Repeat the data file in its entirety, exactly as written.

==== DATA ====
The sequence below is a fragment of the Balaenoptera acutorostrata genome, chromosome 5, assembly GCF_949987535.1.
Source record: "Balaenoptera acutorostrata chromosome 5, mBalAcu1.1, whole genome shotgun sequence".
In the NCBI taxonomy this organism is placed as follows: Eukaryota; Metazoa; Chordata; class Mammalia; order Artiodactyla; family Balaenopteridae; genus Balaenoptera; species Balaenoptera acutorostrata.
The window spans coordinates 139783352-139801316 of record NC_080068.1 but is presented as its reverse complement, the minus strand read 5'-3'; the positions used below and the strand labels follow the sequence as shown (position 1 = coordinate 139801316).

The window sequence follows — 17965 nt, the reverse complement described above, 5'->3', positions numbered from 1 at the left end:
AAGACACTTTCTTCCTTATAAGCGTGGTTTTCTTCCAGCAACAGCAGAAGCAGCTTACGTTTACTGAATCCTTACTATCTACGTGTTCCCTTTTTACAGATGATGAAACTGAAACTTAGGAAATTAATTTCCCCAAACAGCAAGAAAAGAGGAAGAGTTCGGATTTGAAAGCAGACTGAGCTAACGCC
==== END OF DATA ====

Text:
The sequence below is a fragment of the Balaenoptera acutorostrata genome, chromosome 5, assembly GCF_949987535.1.
Source record: "Balaenoptera acutorostrata chromosome 5, mBalAcu1.1, whole genome shotgun sequence".
In the NCBI taxonomy this organism is placed as follows: Eukaryota; Metazoa; Chordata; class Mammalia; order Artiodactyla; family Balaenopteridae; genus Balaenoptera; species Balaenoptera acutorostrata.
The window spans coordinates 139783352-139801316 of record NC_080068.1 but is presented as its reverse complement, the minus strand read 5'-3'; the positions used below and the strand labels follow the sequence as shown (position 1 = coordinate 139801316).

The window sequence follows — 17965 nt, the reverse complement described above, 5'->3', positions numbered from 1 at the left end:
AAGACACTTTCTTCCTTATAAGCGTGGTTTTCTTCCAGCAACAGCAGAAGCAGCTTACGTTTACTGAATCCTTACTATCTACGTGTTCCCTTTTTACAGATGATGAAACTGAAACTTAGGAAATTAATTTCCCCAAACAGCAAGAAAAGAGGAAGAGTTCGGATTTGAAAGCAGACTGAGCTAACGCC